Five lesser-known works by the 'Sorcerer's Apprentice' composer
French composer and critic Paul Dukas was born 149 years ago today. Famous today for his orchestral piece The Sorcerer’s Apprentice and perhaps the opera Ariane et Barbe-bleue and the ballet La Péri, Dukas left a trail of unpublished and destroyed works behind him. However, a few gems did survive. A Symphony, Piano Sonata and several other fine works demonstrate what a meticulous and versatile composer he was.
1. Symphony in C
Dukas composed his only symphony from 1894-6. A momentous and heroic work, the Symphony in C has angular and playful melodies in the outer movements that hint at what was to come in The Sorcerer’s Apprentice. In contrast the second movement is full of anguish and longing.
2. Piano Sonata in E flat minor
Another first for the composer was his only Piano Sonata, published after the Symphony and The Sorcerer’s Apprentice. It was dedicated to Saint-Saëns and first performed by Edouard Risler in the Salle Pleyel in Paris. A stormy first movement precedes a slow movement of beautiful calm. Virtuosic technique is needed for the extremely agitated third, but the finale offers a reflective exploration of the opening of the piece.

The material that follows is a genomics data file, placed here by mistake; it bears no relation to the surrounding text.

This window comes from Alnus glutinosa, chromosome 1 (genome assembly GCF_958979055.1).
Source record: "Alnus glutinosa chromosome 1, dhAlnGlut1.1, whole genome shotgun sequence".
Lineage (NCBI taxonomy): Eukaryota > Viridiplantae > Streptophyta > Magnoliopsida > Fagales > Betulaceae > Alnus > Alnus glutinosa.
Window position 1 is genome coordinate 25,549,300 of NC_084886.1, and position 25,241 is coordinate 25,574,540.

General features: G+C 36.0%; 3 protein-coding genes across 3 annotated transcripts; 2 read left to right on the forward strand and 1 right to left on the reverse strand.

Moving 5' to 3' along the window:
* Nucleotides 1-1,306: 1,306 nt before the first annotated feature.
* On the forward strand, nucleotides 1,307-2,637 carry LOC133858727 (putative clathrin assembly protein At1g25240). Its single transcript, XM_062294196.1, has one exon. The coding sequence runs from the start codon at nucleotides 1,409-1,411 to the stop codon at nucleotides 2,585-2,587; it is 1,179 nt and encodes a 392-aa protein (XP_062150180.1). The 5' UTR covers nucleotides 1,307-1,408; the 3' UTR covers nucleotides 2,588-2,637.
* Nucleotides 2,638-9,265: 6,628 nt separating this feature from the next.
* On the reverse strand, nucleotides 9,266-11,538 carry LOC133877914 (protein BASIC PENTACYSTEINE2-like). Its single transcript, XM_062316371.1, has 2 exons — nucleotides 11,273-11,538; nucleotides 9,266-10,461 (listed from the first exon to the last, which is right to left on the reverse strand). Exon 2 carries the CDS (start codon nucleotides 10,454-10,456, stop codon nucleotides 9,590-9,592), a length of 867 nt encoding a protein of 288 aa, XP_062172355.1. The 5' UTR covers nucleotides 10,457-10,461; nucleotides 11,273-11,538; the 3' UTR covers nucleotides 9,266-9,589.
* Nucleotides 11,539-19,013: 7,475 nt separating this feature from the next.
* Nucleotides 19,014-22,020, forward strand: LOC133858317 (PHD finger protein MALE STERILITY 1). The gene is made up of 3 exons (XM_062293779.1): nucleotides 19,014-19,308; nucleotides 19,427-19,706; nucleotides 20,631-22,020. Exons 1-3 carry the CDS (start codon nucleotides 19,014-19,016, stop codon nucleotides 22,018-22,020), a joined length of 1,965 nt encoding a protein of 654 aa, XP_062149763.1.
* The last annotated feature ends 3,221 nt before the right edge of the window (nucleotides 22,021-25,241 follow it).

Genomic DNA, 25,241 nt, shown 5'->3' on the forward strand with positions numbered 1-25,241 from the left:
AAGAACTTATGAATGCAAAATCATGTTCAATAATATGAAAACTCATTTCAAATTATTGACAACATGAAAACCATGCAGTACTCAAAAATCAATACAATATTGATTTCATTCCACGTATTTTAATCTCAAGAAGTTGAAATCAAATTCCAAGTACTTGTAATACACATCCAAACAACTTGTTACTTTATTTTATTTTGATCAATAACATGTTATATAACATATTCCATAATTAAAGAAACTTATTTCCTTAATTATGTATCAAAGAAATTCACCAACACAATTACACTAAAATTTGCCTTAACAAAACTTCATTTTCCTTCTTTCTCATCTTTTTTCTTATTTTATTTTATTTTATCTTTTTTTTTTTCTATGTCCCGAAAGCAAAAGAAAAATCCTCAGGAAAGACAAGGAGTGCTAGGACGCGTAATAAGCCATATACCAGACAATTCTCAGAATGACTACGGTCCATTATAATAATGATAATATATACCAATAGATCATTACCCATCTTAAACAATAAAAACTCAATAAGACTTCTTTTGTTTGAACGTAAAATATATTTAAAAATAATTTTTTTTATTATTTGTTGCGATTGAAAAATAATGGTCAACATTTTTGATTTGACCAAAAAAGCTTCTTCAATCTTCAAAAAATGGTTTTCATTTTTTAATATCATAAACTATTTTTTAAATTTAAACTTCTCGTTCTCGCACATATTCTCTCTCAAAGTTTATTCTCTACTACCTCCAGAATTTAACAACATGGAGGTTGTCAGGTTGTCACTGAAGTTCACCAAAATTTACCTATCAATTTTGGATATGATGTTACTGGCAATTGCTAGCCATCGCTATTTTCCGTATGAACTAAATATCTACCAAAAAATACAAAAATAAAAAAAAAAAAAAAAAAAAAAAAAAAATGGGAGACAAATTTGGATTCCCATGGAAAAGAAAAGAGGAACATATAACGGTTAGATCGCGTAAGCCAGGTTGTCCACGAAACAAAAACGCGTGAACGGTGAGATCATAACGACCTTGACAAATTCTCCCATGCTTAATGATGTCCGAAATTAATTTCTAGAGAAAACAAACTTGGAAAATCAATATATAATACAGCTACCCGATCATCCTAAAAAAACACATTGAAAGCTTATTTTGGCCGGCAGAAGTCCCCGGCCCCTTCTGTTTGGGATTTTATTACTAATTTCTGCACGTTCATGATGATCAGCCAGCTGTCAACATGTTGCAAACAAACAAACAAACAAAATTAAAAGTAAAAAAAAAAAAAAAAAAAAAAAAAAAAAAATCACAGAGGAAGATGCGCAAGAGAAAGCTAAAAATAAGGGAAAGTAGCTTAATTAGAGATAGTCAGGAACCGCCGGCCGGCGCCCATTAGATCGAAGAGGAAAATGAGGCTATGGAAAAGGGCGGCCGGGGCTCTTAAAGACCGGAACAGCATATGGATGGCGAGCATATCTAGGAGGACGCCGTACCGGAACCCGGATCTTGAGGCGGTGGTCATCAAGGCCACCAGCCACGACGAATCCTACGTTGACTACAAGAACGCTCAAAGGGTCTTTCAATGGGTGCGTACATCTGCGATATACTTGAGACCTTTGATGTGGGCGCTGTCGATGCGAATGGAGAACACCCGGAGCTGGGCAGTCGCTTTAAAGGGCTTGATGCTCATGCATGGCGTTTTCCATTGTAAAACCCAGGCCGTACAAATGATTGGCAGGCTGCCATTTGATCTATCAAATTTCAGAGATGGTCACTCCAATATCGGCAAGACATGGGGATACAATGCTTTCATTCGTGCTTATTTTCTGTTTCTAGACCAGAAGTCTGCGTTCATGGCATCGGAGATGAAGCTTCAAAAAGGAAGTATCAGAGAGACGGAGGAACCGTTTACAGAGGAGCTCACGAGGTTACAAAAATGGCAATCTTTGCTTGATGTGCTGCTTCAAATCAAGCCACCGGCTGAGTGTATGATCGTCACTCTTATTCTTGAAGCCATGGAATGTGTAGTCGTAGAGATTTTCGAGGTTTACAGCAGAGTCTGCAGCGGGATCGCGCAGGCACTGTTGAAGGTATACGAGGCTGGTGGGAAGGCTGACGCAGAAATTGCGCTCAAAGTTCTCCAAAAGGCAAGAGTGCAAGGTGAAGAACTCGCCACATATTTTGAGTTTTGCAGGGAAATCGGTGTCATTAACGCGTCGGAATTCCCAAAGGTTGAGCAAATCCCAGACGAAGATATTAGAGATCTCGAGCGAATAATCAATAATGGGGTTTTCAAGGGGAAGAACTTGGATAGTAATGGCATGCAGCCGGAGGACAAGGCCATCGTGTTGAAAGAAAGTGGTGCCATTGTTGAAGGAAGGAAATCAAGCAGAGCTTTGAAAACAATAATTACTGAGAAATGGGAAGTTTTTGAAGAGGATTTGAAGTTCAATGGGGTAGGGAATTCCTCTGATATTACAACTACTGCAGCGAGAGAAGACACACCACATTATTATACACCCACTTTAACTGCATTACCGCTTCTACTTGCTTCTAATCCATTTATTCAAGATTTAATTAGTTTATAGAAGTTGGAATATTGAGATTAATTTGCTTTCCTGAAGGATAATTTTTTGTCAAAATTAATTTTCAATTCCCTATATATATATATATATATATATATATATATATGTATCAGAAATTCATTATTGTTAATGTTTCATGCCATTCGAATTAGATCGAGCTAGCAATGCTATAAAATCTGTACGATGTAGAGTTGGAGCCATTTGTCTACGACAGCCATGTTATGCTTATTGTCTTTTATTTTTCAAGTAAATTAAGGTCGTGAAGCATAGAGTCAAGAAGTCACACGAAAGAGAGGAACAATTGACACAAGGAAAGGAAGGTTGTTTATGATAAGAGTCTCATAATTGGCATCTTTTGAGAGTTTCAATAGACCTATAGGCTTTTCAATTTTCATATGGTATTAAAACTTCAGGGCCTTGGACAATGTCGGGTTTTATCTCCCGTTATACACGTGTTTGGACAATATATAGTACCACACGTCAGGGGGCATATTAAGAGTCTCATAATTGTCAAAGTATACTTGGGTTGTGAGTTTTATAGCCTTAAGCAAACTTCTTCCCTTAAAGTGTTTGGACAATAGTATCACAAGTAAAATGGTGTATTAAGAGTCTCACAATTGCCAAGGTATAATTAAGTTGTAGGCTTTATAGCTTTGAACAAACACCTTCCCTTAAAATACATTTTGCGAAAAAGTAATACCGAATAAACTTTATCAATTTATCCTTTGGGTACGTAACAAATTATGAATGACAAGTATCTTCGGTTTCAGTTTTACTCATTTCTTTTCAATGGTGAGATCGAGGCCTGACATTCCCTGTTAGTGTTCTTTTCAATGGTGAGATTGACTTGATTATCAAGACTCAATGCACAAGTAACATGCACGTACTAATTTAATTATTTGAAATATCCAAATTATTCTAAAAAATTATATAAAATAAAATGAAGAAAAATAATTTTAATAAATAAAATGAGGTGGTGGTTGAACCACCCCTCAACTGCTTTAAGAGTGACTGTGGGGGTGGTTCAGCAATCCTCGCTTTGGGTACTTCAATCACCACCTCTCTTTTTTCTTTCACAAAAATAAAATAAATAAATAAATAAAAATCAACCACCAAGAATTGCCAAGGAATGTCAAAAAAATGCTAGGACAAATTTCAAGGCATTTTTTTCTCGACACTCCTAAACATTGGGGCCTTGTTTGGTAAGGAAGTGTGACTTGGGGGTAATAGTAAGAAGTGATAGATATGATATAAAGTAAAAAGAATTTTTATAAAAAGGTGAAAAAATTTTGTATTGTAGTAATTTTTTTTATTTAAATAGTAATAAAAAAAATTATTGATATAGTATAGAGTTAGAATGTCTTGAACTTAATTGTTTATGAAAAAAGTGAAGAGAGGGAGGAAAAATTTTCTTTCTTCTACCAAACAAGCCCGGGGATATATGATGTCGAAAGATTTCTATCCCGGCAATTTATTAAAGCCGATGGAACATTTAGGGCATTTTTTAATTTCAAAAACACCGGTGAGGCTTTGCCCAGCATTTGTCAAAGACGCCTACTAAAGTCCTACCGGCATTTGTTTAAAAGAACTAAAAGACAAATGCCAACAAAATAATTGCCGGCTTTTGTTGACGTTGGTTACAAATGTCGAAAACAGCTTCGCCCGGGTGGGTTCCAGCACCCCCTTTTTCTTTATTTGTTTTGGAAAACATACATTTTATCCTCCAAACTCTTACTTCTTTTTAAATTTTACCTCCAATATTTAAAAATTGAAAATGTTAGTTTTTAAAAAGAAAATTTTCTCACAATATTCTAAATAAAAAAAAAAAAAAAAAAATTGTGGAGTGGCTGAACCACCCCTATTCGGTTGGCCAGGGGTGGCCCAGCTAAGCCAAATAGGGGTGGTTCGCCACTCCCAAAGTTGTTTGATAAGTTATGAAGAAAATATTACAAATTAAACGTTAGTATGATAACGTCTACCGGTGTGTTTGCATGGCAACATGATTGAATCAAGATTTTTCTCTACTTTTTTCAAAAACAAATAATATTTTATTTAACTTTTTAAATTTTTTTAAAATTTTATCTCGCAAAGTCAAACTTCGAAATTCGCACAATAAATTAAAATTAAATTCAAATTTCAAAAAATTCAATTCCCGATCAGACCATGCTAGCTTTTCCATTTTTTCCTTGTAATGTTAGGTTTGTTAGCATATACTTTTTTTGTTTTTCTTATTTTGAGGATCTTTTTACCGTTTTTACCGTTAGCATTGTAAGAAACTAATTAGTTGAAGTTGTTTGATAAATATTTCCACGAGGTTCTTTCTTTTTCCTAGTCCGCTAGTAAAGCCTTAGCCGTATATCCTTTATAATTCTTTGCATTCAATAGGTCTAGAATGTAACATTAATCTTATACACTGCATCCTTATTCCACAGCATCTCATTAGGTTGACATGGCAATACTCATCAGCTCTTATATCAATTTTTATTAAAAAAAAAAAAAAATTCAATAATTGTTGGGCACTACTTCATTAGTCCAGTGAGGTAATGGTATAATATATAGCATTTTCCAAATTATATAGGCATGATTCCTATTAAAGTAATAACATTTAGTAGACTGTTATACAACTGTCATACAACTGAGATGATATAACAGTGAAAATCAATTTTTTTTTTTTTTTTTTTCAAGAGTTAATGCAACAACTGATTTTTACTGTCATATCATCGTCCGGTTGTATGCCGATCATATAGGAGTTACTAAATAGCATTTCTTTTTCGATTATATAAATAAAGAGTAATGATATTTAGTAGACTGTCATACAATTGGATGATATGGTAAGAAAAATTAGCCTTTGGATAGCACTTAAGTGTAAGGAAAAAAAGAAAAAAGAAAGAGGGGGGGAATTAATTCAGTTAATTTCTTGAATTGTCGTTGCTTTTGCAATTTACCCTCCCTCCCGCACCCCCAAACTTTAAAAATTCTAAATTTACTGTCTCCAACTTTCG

3. Variations, interlude and finale on a Theme of Rameau
A follow-up to the Piano Sonata, Dukas’s set of 11 variations (plus an interlude and finale) are bright and breezy. They demonstrate the composer's ability to generate a wealth of material from a small and simple melodic fragment.
Where The Sorcerer’s Apprentice was conceived as a ‘symphonic scherzo after a ballade of Goethe’, Polyeucte was composed as an overture for Pierre Corneille's tragedy of that name. Composed in five distinct sections, the sumptuous melodies and rich orchestral score make it almost reminiscent of Wagner’s Tristan und Isolde score.
The six-movement work Villanelle may be familiar to any French horn players out there. Written as an exam piece to challenge the horn class of the Paris Conservatoire in 1906, it asks for demanding techniques from the player. Writing to his publisher Jacques Durand, Dukas said: ‘It ended up greatly amusing me to write it. The accompaniment is better suited to an orchestra than to the piano.’ He later rejected the idea of orchestrating it (although people have since), expressing his desire for it to remain as an exam piece.